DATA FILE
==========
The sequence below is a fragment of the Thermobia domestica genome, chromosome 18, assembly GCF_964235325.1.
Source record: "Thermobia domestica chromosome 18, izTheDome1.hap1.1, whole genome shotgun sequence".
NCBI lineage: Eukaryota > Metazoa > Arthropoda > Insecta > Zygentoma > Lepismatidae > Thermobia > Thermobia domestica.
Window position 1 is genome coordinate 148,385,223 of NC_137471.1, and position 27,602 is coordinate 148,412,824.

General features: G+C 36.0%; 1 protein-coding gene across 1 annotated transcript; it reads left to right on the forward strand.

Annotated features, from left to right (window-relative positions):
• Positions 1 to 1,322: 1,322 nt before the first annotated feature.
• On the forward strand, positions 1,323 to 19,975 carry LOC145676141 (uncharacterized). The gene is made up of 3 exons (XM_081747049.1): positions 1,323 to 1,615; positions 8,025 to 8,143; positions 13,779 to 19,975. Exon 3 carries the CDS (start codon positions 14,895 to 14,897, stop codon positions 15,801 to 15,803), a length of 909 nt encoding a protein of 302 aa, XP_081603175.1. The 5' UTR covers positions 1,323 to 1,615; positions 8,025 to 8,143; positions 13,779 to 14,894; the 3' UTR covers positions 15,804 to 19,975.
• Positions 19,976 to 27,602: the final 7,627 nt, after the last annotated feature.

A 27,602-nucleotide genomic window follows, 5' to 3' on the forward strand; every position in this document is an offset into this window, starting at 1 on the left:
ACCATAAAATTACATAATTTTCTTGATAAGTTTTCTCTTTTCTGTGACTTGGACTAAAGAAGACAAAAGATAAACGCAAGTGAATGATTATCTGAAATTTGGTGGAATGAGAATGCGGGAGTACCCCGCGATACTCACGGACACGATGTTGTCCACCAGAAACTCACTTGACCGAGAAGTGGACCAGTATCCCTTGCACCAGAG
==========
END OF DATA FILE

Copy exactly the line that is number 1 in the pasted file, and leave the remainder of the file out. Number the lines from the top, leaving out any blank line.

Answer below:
The sequence below is a fragment of the Thermobia domestica genome, chromosome 18, assembly GCF_964235325.1.